3. Defendant, in his examination-for-discovery, admitted that his hockey stick struck plaintiff's face, but at the trial claimed to have no recollection as to how this occurred. He testified that he received a blow to the back of the neck; that he turned, but does not know why he turned, and that the next thing he knew plaintiff was lying on the ice. He denied that he was provoked by the blow he received and that he intentionally struck plaintiff. I do not accept his explanation in the face of the testimony of a number of witnesses that he raised his stick in both hands and brought it down, striking plaintiff's face. I am convinced that he lost control of himself and retaliated for the blow he received by intentionally hitting at the plaintiff's head with his stick. Two witnesses called by defendant, one, Reynolds, and the referee, Kennedy -- both residents of Hartney -- described defendant's blow as retaliatory. The other referee, Dumbrell, stated that defendant raised his stick and brought it down on plaintiff's face in a chopping motion, which is quite inconsistent with an inadvertent and unintentional blow.

4. The legal principle governing a claim of this nature is discussed in Halsbury as follows:

"An unlawful blow which is struck in anger or which is likely or is intended to do bodily hurt is actionable, but a blow struck in the course of a lawful sport is not actionable. Thus, boxing with gloves in the ordinary way does not involve an assault; but a blow struck in a prize fight is an assault and battery notwithstanding the consent of the person struck."

5. The learned author of Pollock on Torts deals with the subject on page 112 as follows:

"Harm suffered by consent is, within limits to be mentioned, not a cause of civil action. The same is true where it is met with under conditions manifesting acceptance, on the part of the person suffering it, of the risk of that kind of harm. The maxim by which the rule is commonly brought to mind is volenti non fit injuria. 'Leave and licence' is the current English phrase for the defence raised in this class of cases. On the one hand, however, volenti non fit injuria is not universally true. On the other hand, neither the Latin nor the English formula provides in terms for the state of things in which there is not specific will or assent to suffer something which, if inflicted against the party's will, would be a wrong, but only conduct showing, that for one reason or another, he is content to abide the chance of it. Some learned persons would make this a distinct ground of excuse under the name of 'assumption of risk.'"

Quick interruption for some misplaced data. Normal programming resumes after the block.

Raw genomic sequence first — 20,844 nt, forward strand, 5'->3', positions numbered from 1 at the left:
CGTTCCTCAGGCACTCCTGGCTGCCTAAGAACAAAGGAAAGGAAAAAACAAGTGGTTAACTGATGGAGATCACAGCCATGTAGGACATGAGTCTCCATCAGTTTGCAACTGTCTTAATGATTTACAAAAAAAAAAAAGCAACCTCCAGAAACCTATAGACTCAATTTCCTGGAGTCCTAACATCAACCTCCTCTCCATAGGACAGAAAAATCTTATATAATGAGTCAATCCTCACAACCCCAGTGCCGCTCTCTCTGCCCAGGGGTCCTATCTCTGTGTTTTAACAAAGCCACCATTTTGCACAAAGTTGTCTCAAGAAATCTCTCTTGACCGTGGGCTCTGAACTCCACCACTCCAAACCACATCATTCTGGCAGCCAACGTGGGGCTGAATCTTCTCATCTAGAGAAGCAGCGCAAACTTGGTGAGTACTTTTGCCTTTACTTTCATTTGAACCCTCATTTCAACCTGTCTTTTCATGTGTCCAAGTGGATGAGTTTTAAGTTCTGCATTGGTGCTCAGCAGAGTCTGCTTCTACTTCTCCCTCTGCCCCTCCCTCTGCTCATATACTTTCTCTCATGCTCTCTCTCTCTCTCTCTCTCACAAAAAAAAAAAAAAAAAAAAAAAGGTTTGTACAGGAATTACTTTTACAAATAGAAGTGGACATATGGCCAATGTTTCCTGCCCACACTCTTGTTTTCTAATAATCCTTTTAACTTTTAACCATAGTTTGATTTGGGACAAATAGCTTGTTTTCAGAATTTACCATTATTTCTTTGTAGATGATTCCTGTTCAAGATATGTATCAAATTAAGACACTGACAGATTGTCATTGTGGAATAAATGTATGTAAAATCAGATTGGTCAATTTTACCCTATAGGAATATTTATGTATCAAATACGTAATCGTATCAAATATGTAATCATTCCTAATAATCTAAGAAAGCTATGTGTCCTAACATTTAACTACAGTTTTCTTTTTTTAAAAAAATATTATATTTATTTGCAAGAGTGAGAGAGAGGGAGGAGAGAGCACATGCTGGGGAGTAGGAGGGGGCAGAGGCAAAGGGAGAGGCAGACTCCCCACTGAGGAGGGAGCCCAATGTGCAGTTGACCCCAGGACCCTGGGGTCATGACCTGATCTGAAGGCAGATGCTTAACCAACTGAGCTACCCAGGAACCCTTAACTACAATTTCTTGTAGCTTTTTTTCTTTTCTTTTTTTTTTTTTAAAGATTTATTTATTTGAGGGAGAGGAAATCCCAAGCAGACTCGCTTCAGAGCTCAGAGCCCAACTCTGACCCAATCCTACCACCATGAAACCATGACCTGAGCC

6. Neither counsel has been able to find a reported case in which a claim was made by one player against another for injuries suffered during a hockey game. Since it is common knowledge that such injuries are not infrequent, this supports the conclusion that in the past those engaged in this sport have accepted the risk of injury as a condition of participating. Hockey necessarily involves violent bodily contact and blows from the puck and hockey sticks. A person who engages in this sport must be assumed to accept the risk of accidental harm and to waive any claim he would have apart from the game for trespass to his person in return for enjoying a corresponding immunity with respect to other players. It would be inconsistent with this implied consent to impose a duty on a player to take care for the safety of other players corresponding to the duty which, in a normal situation, gives rise to a claim for negligence. Similarly, the leave and licence will include an unintentional injury resulting from one of the frequent infractions of the rules of the game.

7. The conduct of a player in the heat of the game is instinctive and unpremeditated and should not be judged by standards suited to polite social intercourse.